playing snakes and ladders,
teaching them to ride a bike,
teaching them to swim,
learning ball skills (throw / catch / hit with bat). Swingball is particularly good for this because when they hit the ball in a random direction it doesn't matter,
going to interesting places e.g. zoo, cathedral, airport.
It depends on the individual child and their preferences. What does she like doing?
Some of the background research on play, careers and gender, for those who are interested:
Interestingly Flouri and Panourgia (2012) in a study of the career aspirations of seven-year-
olds found that at this age they were very ambitious with over 80% showing preferences to
be managers, professionals or associate professional, however, both the boys and girls had
preferences for traditional gender-stereotyped occupations e.g. girls said they wanted to be
a hairdresser or a teacher and boys chose fire fighter and police officer. In addition, they
could not be considered realistic, with the most popular choices being teacher, hairdresser,
sports player, fire fighter, police officer, scientist, artist, actor/entertainer, animal carer, vet,
doctor and builder. Similar findings were established by Butler (2005) who looked at the
career aspirations of primary school children in Wales and found that the young people had
ideas about career from age six but that they were both un-realistic and gender-stereotyped.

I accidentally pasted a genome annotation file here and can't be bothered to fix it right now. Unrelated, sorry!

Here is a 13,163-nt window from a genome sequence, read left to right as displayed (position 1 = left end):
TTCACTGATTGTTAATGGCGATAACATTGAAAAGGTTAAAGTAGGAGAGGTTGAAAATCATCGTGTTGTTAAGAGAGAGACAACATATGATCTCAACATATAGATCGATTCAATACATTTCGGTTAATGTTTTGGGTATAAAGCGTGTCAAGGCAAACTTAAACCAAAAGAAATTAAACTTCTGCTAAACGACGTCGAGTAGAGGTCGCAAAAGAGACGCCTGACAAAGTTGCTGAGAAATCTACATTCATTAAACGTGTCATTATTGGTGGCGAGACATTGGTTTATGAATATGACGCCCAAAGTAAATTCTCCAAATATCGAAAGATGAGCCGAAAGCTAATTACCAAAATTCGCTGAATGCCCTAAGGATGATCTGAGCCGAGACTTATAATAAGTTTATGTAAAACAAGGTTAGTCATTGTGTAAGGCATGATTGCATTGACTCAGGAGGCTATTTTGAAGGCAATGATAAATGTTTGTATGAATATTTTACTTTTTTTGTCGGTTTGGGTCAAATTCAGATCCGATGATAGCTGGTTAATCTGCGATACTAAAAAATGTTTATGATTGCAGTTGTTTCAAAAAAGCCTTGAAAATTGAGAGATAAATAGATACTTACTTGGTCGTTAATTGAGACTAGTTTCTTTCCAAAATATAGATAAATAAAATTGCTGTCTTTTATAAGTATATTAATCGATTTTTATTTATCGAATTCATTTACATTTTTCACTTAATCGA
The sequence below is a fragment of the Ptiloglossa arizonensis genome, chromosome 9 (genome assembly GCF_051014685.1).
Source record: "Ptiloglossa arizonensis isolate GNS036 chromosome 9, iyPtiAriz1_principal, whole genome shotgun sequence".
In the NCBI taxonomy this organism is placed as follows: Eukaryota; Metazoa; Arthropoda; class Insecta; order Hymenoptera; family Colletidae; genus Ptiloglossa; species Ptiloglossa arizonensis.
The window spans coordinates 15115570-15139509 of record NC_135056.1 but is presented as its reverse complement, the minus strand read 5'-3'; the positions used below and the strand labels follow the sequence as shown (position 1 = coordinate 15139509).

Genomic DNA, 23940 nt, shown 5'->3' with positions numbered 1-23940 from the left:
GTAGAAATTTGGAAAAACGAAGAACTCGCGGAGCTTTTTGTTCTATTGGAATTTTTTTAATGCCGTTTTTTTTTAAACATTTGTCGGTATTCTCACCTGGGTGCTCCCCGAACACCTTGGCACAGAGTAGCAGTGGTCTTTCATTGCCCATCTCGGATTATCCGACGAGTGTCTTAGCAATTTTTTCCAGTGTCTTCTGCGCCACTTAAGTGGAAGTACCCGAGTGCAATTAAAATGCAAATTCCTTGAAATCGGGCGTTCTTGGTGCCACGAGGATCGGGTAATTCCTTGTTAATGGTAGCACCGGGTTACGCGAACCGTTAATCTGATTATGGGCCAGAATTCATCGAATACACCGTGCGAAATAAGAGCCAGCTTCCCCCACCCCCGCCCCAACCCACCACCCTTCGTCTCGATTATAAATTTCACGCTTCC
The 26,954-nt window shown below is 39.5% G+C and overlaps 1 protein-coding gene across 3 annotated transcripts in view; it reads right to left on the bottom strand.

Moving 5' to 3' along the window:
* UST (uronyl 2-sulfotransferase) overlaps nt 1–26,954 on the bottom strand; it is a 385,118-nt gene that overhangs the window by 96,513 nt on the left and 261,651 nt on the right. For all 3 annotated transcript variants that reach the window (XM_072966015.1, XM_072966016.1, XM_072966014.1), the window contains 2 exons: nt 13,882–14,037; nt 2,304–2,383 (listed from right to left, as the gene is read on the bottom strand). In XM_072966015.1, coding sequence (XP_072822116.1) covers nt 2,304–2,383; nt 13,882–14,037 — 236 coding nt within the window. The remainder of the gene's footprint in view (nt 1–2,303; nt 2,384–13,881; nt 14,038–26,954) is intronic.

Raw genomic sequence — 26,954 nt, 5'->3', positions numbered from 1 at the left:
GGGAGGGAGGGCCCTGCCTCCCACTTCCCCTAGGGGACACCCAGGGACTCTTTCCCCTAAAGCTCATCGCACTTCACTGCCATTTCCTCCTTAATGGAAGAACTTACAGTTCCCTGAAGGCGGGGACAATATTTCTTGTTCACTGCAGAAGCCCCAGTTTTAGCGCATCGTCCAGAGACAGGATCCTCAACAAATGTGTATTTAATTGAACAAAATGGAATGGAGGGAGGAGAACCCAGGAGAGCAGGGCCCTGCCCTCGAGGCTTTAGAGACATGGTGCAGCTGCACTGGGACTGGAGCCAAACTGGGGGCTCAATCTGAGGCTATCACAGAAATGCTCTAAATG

Beck et al.(2006) argued that choices made at
an early stage in young people's lives have considerable influence on an individual's career
trajectory, often resulting in a reinforcement of labour market segregation. This was based
on findings demonstrating that young people generally have a conservative approach to
labour market possibilities which leads them to conform to stereotypical notions of what men
and women do. This view was also represented in guidance from Estyn (2008) which argues
that both girls and boys often make stereotypical choices of options and subjects at all
stages and girls tend to leave school with lower career aspirations.
Gendered Horizons: Boys’ and girls’ perceptions of job and career choices, pp. 10-11. See the full report for more detail.
Here's a rundown of gendered toys for very small children:
Notice how the girls’ items direct and confine a girl’s attention inward towards herself, whilst the boys’ items direct the boys’ attention outward towards his physical world, where there are limitless possibilities. The tool box lays the foundations for boys’ greater spatial awareness and understanding of physics (i.e. how objects interact with one another). It encourages movement and coordination. The toiletry box on the other hand, teaches girls that they can (and indeed should) focus all their efforts on boosting their attractiveness.
tl;dr: Boys get tools, girls get beauty products.
PinkStinks: Makeup for babies
For some really sweet examples of gender-neutral play, check out the twitter feeds for #activegirls and #caringboys:
The Report of the American Psychological Association Task Force on the Sexualization of Girls is also worth a read:
Research suggests that parents’ gender schemas have a
significant effect on children’s gender self-concepts and
gender-related attitudes toward others (Tenenbaum &
Leaper, 2002). Fathers’ attitudes in particular influence the
gender typing of children’s activities and whether children
conform to this gender typing (McHale, Crouter, &